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A Parent's Guide: Coping with your Child's Scoliosis

By: John T. Smith, MD

Scoliosis is a problem that develops insidiously, usually during a child's adolescent growth spurt. Imagine sitting at home and seeing your daughter walk in to the room, when you notice for the first time that her shoulders are uneven. Even though you see her every day, eating dinner, doing homework, talking on the phone and playing with friends, you never noticed. Another way that parents first become aware their child has scoliosis comes as the result of school screening and a letter brought home by their child.

The story of how Michelle's parents found out about her disorder is similar to the one many parents have. Michelle was a typical teenager, growing up fast, becoming more independent and mature every day. Her parents never noticed that her back looked a bit different. When they asked her if she had ever noticed anything different about her back, she said she hadn't. However, when her parents took a closer look, much to their surprise, she had a significant bump on her rib cage. When she bent over the bump looked even bigger.

How could this have happened? Just yesterday, you thought that your daughter's back was normal. You can remember all of the times that you were giving her a bath and washing her back, buying her clothes, seeing her in her bathing suit, and there was no suggestion of a problem. Suddenly, her back looks so different. It seems that this has happened overnight.

Sound like an unusual experience? Not so, says Laureen, Michelle's mother. "I couldn't believe what I saw when my husband Robert showed me Michelle's back. Michelle was completely unaware that she had a problem but it was so obvious to us. I couldn't believe that we had never noticed something that was so pronounced on her back, but in hindsight, we hadn't really looked. We felt so guilty."

Laureen and Robert's experience is not uncommon, and there is no need to feel any guilt. Scoliosis usually occurs during puberty, a difficult time for most adolescents when they are trying to cope with the physical changes that their bodies are experiencing. Rather subtly, and very appropriately, they become very modest and private people. They no longer need their parents to help them dress or bathe, and now they do it with the door closed. This age appropriate behavior is why parents so often overlook the development of scoliosis.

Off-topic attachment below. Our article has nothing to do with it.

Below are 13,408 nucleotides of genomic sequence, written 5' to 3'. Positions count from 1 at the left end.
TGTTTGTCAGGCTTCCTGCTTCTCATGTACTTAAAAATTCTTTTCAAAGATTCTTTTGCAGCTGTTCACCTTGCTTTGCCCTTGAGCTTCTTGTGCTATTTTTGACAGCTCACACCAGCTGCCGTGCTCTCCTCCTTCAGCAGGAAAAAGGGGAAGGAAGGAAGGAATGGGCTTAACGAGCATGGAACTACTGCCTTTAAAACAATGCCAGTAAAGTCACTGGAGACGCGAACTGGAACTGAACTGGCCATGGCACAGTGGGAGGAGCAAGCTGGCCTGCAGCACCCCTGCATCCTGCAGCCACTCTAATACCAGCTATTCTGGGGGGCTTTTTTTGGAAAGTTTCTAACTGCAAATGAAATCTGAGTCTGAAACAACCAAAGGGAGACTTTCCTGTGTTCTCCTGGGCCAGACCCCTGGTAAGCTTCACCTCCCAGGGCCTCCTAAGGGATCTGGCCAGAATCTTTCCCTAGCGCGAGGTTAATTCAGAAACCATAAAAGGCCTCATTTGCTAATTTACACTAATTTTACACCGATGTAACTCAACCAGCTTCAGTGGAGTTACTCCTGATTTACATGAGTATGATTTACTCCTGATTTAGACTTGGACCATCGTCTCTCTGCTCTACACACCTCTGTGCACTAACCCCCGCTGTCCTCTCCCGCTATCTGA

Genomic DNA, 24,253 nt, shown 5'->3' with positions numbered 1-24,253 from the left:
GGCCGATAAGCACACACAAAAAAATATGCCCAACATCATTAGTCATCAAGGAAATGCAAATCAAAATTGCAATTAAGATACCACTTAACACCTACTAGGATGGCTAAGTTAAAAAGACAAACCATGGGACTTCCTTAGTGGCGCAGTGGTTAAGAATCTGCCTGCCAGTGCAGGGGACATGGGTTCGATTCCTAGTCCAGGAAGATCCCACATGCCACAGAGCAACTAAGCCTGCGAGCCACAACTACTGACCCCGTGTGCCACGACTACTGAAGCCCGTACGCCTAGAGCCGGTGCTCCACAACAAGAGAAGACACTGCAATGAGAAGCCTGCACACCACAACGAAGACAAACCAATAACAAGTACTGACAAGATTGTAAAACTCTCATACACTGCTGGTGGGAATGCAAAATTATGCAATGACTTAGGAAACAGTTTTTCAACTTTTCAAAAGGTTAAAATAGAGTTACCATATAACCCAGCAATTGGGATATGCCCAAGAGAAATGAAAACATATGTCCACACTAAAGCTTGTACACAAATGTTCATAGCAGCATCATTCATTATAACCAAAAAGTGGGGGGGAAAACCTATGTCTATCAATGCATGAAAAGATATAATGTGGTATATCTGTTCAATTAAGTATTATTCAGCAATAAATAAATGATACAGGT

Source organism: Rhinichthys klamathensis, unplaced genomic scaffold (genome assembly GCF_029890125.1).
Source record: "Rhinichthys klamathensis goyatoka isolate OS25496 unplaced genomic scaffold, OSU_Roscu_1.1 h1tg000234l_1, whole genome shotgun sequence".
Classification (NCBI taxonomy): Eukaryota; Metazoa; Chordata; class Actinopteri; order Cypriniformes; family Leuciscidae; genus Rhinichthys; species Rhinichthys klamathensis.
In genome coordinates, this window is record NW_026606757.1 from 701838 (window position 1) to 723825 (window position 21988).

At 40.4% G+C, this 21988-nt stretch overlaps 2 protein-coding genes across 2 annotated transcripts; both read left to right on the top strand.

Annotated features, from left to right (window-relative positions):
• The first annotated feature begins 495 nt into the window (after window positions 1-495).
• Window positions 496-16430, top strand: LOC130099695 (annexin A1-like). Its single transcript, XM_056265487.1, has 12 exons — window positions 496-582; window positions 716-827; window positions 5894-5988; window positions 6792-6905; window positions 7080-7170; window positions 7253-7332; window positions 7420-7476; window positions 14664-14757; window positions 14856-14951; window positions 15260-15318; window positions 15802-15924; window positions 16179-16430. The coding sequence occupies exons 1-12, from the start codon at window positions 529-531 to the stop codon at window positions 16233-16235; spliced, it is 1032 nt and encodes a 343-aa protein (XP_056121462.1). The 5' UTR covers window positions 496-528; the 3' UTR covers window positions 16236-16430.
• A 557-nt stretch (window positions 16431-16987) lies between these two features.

A Parental Reaction

Finding out that your child has scoliosis is shocking for most parents. "When I saw Michelle's back, tears filled my eyes. Of course, I didn't show it to Michelle, but I knew that something was terribly wrong." Michelle was unaware of her parent's concern, but also knew that she had a problem. "I didn't think that it would be such a big deal," Michelle remembers. Her family reacted by first making an appointment to see their family doctor, but then began doing research. "This was like therapy for me," says Laureen. "I searched every website about scoliosis and was overwhelmed by the amount of conflicting information. I went to the library, but the information was so technical that I didn't know if it was relevant to Michelle's situation."

"My doctor confirmed our fears. He ordered an x-ray and the curve was very obvious. I had no idea that the spine could look so crooked on the x-ray while the differences in the appearance of her back could be so subtle. Our doctor told me that he didn't know much about scoliosis, but referred me to a specialist that did."